But thanks to one project proposal that is shattering records, people are suddenly talking about Kickstarter.
The site, which launched officially on April 28, 2009, is a website that allows people to submit projects and ask the community for funding.
In turn, backers receive rewards if the fundraising goal is met. Pledge $50 and you may receive a copy of the item you pledged; a $5 pledge gets you a shout-out on social media, and so on. Backers’ credit cards are only charged if the fundraising goal is met.
The website has received critical acclaim since its inception, with TIME naming it among the best websites of 2011 and best innovations of 2010, however it wasn’t top of mind amongst the general public.
A new project is changing that.
The Pebble E-Paper watch, which integrates with iPhone and Android devices, launched on Kickstarter with a reasonable goal of raising $100,000 to fund the project.
The project hit its goal within hours.
Weeks later, the Pebble watch has raised nearly $8 million dollars from over 53,000 backers, with 16 days of fundraising left to go.
The watch prototype was created by former University of Waterloo student Eric Migicovsky, who has already developed a BlackBerry integrated watch, inPulse.
Migicovsky shopped his idea for the Pebble watch around technology mecca Silicon Valley in February, but was turned down by each venture capitalist he met with.
He then turned to Kickstarter where the Pebble watch went viral and quickly trumped the website’s previous record of $3.3 million in funding for a single project.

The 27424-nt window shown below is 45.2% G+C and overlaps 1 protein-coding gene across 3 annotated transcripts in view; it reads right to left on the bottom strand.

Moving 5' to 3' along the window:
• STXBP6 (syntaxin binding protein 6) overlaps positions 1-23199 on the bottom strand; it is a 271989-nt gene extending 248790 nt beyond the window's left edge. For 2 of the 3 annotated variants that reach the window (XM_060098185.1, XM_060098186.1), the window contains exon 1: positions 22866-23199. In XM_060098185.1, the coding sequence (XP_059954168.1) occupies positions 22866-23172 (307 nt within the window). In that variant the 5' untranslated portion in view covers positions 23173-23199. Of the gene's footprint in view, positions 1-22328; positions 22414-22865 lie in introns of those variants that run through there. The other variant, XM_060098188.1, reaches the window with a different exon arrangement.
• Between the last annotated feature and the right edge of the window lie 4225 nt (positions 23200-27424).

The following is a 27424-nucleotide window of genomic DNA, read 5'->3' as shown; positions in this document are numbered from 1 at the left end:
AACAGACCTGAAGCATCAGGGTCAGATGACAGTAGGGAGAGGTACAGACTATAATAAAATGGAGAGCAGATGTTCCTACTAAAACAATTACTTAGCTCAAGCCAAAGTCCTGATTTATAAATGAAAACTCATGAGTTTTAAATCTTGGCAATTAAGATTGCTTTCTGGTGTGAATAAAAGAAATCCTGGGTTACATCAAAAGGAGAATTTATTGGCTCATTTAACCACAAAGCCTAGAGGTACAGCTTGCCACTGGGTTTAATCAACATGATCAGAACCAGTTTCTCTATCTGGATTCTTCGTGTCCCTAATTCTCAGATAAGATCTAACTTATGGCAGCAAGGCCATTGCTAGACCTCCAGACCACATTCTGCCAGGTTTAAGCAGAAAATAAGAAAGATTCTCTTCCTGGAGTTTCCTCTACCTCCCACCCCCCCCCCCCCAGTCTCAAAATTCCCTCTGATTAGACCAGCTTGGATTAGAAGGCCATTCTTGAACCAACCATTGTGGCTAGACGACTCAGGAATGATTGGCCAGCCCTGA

Although Kickstarter launched in April 2009, as co-founder Perry Chen recounted on his blog recently, the idea for Kickstarter was born in his kitchen in 2001.
After trying but failing to put together a concert, Chen thought that someone should build a website that made it easier for members of the community to join together to get projects off the ground.
Chen’s frustrations percolated for years, and eventually he teamed up with Yancey Strickler and Charles Adler who worked together, through multiple design phases to take the site live.
The first project launched on Kickstarter was for the Grace Jones Does Not Give a F$#% T-Shirt – Strickler was the first backer.
The first successfully funded project – Drawing for Dollars – was launched on May 3, 3009, raising a whopping $35 from three backers.
Since then, over $200 million has been pledged to various projects, backed by 2 million people. More than 22,000 projects have been successfully funded.
As the numbers show, not every project submitted will be a success. Strickler pointed out on Tuesday that 56 per cent of projects submitted never reach their fundraising goal.
Although the Pebble watch is grabbing international headlines, film submissions are the most popular type of project, said Strickler on Tuesday at the Wired business conference in New York City.
Twelve Kickstarter-funded films appeared at the 2012 Tribeca Film Festival in New York City last month.
Other categories on Kickstarter include fashion, design, art, music and publishing.
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